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Diamond Prices

Here you can find all information on diamond prices and pricing: Current price trends as well as historical data will help you understand the topic. And you will learn what drives the dynamics in the market.
Our goal is to give you a feeling of diamond prices in the different sizes and qualities. Next to the differences of the various types of diamonds we provide information on the value chain of the industry with profit margins varying extremely from 1% up to more than 100%.




Last but not least you will find information on possible future trends and developments and how experts predict the coming years of the diamond trade in terms of demand and supply.



Table of Contents

Prices of Polished Diamonds 2010 to 2015Historical Data: Polished Diamonds
Growth Rates of Polished Diamonds 2010 to 2014Historical Data: Rough Diamonds
What Affects Diamond PricesThe Influence of Carat Weight on Price
The Value Chain in the Jewelry IndustryDiamond Prices: Carat Size
Polished vs. Rough DiamondsDiamond Prices: Quality


Polished Diamonds 2010 to 2015

The following graph shows indexed prices fell over 2014. However, the first four months of 2015 price recovered.


Source: Idex.com


Growth Rates of Polished Diamonds 2010 to 2014

The data shows how different carat sizes vary in their performance and follow different price trends. After two years of steady growth (2010 and 2011) prices went down for three years until the trend was reversed again in 2015.

Source: Diamonds.net

What Affects Diamond Prices?

The average increase in value of rough diamonds is about 3% per year. Most important driving forces are the overall economic performance as well as internal changes in the diamond industry. Empirically rough diamond prices recover fast after crises. After the last financial crisis the big players in the market like De Beers acted quickly and cut production. As a result gobal production fell from 175 million carats in 2006 carats to only 120 million carats in 2009.

Similar to crises the market reacts quickly to the discovery and exploitation of new diamond mines. In the mid 1980s Russian and Australian mines started production which caused prices to drop. Also, the large-scale sale of De Beers huge diamond stock beginning in 2002 pressured prices. But there are other solutions to cutting production: Shortly after the crisis of 2007 the Russian diamond producer ALROSA did not reduce its production but instead sold the oversupply to the state-run mineral resources fund "Gokhran". By doing so Gokhran build up the largest diamond stock worldwide. More important for price developments than large stock are macroeconomic changes because they affect the demand side on a much larger scale.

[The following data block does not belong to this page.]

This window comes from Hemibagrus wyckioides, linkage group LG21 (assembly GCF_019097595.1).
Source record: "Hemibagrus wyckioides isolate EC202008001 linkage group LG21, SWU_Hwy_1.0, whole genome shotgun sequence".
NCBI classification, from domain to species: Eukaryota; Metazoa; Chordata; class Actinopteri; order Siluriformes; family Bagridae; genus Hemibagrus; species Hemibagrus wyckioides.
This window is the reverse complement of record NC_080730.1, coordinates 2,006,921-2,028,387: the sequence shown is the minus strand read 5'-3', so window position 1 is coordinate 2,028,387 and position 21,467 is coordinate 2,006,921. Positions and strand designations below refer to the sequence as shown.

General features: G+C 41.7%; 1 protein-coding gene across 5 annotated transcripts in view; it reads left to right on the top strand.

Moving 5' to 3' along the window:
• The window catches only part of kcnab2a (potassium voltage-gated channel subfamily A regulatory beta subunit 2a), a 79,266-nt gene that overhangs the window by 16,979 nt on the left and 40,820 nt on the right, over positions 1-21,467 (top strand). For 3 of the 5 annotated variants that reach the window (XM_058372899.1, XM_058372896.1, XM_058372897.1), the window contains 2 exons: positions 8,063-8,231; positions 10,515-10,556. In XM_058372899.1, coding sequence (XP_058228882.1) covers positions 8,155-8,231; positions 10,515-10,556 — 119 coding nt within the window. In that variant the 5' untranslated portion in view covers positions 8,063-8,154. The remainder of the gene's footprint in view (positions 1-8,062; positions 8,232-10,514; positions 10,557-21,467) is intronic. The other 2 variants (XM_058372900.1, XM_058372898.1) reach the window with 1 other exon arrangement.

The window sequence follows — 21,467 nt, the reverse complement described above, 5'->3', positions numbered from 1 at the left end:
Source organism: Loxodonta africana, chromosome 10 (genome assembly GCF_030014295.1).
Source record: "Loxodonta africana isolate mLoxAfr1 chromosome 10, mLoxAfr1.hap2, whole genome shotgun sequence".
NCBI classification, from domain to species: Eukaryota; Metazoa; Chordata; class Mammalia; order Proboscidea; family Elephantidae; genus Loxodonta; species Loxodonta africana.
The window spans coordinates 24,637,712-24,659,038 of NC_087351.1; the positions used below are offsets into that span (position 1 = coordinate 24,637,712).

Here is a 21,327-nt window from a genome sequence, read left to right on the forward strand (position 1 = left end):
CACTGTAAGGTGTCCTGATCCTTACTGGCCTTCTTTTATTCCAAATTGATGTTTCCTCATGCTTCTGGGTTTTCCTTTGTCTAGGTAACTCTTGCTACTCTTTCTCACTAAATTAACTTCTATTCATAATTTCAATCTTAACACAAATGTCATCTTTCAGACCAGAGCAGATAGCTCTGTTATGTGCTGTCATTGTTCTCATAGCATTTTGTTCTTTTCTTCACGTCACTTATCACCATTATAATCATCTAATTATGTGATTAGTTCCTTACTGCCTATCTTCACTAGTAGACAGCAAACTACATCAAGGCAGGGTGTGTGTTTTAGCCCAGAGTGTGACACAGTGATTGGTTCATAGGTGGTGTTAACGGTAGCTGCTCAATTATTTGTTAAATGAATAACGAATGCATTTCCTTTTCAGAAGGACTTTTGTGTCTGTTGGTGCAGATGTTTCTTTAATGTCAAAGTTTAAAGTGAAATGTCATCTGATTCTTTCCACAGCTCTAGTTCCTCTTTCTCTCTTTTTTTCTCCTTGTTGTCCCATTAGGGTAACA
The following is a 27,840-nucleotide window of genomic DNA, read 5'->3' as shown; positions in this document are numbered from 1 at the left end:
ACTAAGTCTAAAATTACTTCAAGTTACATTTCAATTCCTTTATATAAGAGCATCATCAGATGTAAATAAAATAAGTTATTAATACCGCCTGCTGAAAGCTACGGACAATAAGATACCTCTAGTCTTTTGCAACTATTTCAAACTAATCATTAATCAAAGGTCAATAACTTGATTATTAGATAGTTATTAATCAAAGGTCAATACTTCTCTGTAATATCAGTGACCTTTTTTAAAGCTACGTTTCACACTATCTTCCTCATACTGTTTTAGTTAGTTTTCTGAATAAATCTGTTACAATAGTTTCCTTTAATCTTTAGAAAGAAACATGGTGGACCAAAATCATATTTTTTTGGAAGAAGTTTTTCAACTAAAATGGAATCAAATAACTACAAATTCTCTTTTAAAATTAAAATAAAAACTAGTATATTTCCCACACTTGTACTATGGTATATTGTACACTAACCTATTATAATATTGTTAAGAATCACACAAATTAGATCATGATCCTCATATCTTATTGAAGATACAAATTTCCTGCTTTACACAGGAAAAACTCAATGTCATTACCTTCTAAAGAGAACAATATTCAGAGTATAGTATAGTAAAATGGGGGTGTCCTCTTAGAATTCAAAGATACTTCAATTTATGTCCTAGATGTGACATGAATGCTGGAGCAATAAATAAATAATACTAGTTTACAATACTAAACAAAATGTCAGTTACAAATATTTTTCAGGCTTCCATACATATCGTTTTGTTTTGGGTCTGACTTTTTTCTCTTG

After losing its monopoly De Beers a number of smaller companies own a smaller proportion in relation to the entire market and influence the market price less. The structure of the diamond market is important: Smaller market actors need to keep stock piles smaller due to additional costs that comes with them. At the end of the day every supplier will be willing to sell diamonds on a discount when he needs liquidity. This is especially true for the market of polished diamonds as profit margins tend to be very small here.


Historical Data: Rough Diamonds




Historical Data: Polished Diamonds



Polished vs. Rough Diamonds




The Influence of Carat Weight on Price

The graph displays the different development trends of diamond prices according to size. The time line shows how diamond prices tend to be stable over the years.


Diamond Prices: Carat Size

In the following you see how prices change exponentially with carat size - give that the quality (Color, Clarity, Cut) stays the same. The larger the stone, the rarer the chance of them being of higher quality.


Diamond Prices: Quality

There can be tremendous differences in price when buying a one carat diamond.



Value Chain of Jewelry Production

The traditional diamond dealer in the middle market, that is, in between the large producers and the retailers serving private customers the profit margin is around 1-2%. Most profits are being generated by the production and retail sectors.